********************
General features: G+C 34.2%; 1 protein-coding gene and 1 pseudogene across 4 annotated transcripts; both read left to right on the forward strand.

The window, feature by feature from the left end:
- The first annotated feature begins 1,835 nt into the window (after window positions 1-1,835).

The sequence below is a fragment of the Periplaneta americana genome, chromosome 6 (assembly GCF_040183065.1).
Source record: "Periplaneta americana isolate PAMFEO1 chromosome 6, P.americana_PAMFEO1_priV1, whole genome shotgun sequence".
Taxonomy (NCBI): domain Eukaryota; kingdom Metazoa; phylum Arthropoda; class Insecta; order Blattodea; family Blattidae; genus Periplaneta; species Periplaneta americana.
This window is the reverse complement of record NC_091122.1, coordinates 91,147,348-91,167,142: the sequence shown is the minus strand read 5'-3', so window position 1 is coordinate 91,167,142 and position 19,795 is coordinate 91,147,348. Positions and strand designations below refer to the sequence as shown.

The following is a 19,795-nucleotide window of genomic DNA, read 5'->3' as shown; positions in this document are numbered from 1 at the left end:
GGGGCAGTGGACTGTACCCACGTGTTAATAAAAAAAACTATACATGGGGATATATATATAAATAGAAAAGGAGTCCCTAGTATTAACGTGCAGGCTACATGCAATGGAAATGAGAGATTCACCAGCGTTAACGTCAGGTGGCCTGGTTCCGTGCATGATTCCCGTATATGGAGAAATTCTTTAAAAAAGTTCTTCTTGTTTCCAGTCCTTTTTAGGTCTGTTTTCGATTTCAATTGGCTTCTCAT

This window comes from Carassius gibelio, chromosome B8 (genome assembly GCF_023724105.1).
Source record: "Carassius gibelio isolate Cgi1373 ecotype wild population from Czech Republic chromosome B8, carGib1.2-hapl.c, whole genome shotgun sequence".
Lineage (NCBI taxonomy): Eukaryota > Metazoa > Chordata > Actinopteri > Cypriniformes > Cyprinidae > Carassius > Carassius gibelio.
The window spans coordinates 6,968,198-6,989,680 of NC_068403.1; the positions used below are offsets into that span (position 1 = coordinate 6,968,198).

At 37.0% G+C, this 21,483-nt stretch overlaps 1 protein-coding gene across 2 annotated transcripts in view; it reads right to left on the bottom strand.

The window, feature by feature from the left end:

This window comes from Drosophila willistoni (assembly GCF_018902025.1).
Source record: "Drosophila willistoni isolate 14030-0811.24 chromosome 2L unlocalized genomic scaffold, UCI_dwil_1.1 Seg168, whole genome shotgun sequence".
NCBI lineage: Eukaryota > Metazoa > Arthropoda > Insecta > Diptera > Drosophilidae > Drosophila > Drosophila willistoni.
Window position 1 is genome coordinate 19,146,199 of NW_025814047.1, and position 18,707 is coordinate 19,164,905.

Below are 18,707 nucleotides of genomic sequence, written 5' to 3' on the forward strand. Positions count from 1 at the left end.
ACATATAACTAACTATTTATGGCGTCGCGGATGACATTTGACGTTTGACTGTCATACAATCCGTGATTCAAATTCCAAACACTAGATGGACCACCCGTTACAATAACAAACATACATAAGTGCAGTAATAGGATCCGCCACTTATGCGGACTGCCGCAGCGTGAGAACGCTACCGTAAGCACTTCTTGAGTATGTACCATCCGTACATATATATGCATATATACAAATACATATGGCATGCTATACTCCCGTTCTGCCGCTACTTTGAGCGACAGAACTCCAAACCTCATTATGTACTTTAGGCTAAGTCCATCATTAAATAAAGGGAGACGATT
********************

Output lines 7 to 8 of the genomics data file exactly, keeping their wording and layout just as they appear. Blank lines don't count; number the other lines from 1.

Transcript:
This window is the reverse complement of record NC_091122.1, coordinates 91,147,348-91,167,142: the sequence shown is the minus strand read 5'-3', so window position 1 is coordinate 91,167,142 and position 19,795 is coordinate 91,147,348. Positions and strand designations below refer to the sequence as shown.

The following is a 19,795-nucleotide window of genomic DNA, read 5'->3' as shown; positions in this document are numbered from 1 at the left end: